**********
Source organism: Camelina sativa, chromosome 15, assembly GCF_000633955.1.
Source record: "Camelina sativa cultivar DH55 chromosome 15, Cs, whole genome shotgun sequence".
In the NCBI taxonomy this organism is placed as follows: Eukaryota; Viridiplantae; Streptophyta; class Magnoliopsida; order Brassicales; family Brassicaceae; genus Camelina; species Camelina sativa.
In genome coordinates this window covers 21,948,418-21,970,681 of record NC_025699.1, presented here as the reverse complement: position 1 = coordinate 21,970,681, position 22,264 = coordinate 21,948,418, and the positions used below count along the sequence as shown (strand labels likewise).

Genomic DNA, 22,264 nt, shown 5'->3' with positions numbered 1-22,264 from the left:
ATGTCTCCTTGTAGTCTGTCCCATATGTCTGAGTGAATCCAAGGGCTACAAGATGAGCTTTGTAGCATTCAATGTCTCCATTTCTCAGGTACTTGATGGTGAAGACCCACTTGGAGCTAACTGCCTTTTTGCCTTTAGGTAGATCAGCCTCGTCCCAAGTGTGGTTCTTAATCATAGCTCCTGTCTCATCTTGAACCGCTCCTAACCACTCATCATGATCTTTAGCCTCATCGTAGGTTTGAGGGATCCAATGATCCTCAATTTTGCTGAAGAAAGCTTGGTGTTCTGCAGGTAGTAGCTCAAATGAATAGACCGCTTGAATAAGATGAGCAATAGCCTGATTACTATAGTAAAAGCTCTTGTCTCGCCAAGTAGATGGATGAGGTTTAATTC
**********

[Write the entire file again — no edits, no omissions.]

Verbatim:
Source organism: Camelina sativa, chromosome 15, assembly GCF_000633955.1.
Source record: "Camelina sativa cultivar DH55 chromosome 15, Cs, whole genome shotgun sequence".
In the NCBI taxonomy this organism is placed as follows: Eukaryota; Viridiplantae; Streptophyta; class Magnoliopsida; order Brassicales; family Brassicaceae; genus Camelina; species Camelina sativa.
In genome coordinates this window covers 21,948,418-21,970,681 of record NC_025699.1, presented here as the reverse complement: position 1 = coordinate 21,970,681, position 22,264 = coordinate 21,948,418, and the positions used below count along the sequence as shown (strand labels likewise).

Genomic DNA, 22,264 nt, shown 5'->3' with positions numbered 1-22,264 from the left:
ATGTCTCCTTGTAGTCTGTCCCATATGTCTGAGTGAATCCAAGGGCTACAAGATGAGCTTTGTAGCATTCAATGTCTCCATTTCTCAGGTACTTGATGGTGAAGACCCACTTGGAGCTAACTGCCTTTTTGCCTTTAGGTAGATCAGCCTCGTCCCAAGTGTGGTTCTTAATCATAGCTCCTGTCTCATCTTGAACCGCTCCTAACCACTCATCATGATCTTTAGCCTCATCGTAGGTTTGAGGGATCCAATGATCCTCAATTTTGCTGAAGAAAGCTTGGTGTTCTGCAGGTAGTAGCTCAAATGAATAGACCGCTTGAATAAGATGAGCAATAGCCTGATTACTATAGTAAAAGCTCTTGTCTCGCCAAGTAGATGGATGAGGTTTAATTC